In 2018, at the beginning of my Real Estate career, I took time to explore our city and wrote a series of articles featuring the Historic Homes of Lincoln, NE. Having started out in Architecture, the historic homes and the stories they could tell felt like the perfect place to start my journey into our Lincoln Real Estate market. I met some wonderful people and I was so happy to share their memories, and the history of these homes. This was my passion, and how I fell in love with Real Estate. Let me share it with you.
The Woods house was built in 1915-1916 for Frank and Nelle (Cochrane) Woods.
The Woods family had a high degree of influence on Lincoln, NE and enriched our history. Just driving down a major street you will notice that the name Woods is prominent and well known. From the iconic Woods Bros, to Woods Park and Woods Blvd, the family name has survived the test of time, and for good reason. The Woods brothers were Frank (1868-1952), Mark (1870-1956) and George (1873-1957) and with their father, Col. F.M. Woods (1844-1928), developed over 50 subdivisions in Lincoln from the late 19th through the mid 20th century. They founded Lincoln Telephone & Telegraph Co., Woods Aitken Law Firm and an Airplane Factory. Gifting to the community Woods Park, they also established the Woods Charitable Fund of Lincoln as well as Chicago, launched the Lincoln Community Foundation, and the Woods Art Building at UNL was funded by Frank Woods to memorialize his wife Nelle. Woods was said to be one of the wealthiest men in Lincoln in the 1st half of the 20th century.
The Woods house was built in the Italian Renaissance Revival Style designed by the Chicago architect Paul Hyland. Hyland also designed such major buildings in Lincoln as the Terminal Building, the McAffee house and the First National Bank Building.
The Woods house is located at 2501 Sheridan Blvd on 2.9 acres. It is two and one half stories with 8 bedrooms and 6 bathrooms and is 7807 sq. ft. It has a 3 stall garage with a chimney because the garage also houses the boiler for the house. The interior finishes are in the neoclassical style and feature beautiful marble fireplaces and painted glass. As you walk in the main entry hall you see the large staircase with maple treads and a cast iron railing. Off the front entry there is a library and ½ bath. The large open living room extends the full depth of the house and features a player pipe organ positioned in the southwest corner of the living room. This organ is no ordinary organ, it is an Aeolian Duo Art player pipe organ. The organs console is found in the living room, it’s pipes are encased behind tapestries at the landing to the second floor and the motor and service are located in the basement. A rare organ in Nebraska, the only other was in Josyln Castle in Omaha, NE but no longer operates. The large sunroom contains hand painted windows and a working fountain. A formal dining room, as well as a breakfast room complete the main level. On the second level you will find the bedrooms, all 8 including a master suite with a private bathroom and French door access to the south balcony. The attic includes a ballroom and a large walk in cedar closet. The house also contains a 2 story service wing with a kitchen and servants quarters. It was built with a high degree of integrity and used materials that mirrored that quality. The exterior of the home has been well preserved and the stucco remains unpainted and retains the original tile roof.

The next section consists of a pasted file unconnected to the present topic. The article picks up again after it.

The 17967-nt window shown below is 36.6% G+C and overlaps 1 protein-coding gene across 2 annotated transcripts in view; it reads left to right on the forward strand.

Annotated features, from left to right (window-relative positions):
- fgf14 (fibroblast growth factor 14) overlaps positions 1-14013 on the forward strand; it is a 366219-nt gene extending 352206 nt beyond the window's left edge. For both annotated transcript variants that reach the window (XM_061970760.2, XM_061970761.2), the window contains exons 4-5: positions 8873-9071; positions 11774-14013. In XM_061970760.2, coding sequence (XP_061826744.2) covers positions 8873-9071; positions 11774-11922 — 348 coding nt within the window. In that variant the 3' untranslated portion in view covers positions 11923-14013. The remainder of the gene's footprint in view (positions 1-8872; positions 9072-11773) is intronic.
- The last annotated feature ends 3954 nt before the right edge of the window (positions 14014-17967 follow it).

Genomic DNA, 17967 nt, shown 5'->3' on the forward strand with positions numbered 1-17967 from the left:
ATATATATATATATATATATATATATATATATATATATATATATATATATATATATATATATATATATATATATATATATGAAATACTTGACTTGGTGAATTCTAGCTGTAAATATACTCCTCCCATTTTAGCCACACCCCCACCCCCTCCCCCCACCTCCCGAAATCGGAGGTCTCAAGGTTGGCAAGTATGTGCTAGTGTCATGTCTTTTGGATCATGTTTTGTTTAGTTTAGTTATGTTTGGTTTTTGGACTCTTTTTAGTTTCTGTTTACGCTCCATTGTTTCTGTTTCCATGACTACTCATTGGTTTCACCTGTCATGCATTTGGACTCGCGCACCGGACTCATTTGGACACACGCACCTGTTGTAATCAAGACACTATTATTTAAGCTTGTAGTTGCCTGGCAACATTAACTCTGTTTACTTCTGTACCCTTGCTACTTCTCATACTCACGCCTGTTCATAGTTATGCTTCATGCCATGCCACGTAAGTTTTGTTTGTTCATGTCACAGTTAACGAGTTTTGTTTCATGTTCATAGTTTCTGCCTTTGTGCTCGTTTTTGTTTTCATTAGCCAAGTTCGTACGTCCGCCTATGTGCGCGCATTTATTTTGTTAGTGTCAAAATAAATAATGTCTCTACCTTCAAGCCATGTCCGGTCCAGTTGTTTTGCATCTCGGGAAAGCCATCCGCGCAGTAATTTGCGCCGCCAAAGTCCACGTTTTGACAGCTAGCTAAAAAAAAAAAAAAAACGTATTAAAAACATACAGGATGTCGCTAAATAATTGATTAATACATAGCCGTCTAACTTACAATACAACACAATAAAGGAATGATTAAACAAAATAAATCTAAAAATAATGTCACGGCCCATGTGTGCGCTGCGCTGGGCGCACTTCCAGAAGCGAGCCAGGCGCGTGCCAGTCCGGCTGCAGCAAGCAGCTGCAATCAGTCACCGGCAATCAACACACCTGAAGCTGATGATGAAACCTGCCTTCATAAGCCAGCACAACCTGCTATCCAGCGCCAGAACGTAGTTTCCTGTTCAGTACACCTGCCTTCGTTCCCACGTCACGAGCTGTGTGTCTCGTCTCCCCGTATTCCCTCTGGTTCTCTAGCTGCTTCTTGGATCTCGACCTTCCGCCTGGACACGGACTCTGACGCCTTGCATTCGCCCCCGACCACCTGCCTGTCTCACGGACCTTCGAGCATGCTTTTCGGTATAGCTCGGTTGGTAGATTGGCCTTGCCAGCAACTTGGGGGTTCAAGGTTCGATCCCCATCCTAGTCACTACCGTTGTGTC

The grandeur of the property did not stop at the house, the landscape architect Jens Jensen of Chicago designed the grounds for the Woods Mansion, as well as the layout for the entire Woodscrest subdivision. Such features of Jensen’s work are the naturalistic pond, and stepping stone paths. The “open field” grass area in the backyard and the original brick driveway.
The Woods family lived in the house until they passed in the 1950’s. The current owners, the Hruza’s, purchased the home in 1986 after the unexpected death of their son David. In 1985, when the Woods House was up for sale, David urged his parents to buy it. Him and his mother dabbled in remodeling and restoring and he was looking for a renovation project they could do together. After making an offer that was refused they had moved on from the home. But after the passing of their son they decided to purchase the house in his memory. After a while they began restoring the home to it’s original beauty. Going through each room sanding, striping and scrubbing. Finding the work therapeutic and finding peace in honoring David this way. The Hruza’s are responsible for unearthing the original stepping stones and pond that Jens Jensen had created long ago and restoring the Aeolian organ to full operation. I think it’s safe to say that under the current ownership this Historical Home has been restored and the unique features that may have otherwise been lost, have been brought to life. Thank you David, Joan and Tom Hruza.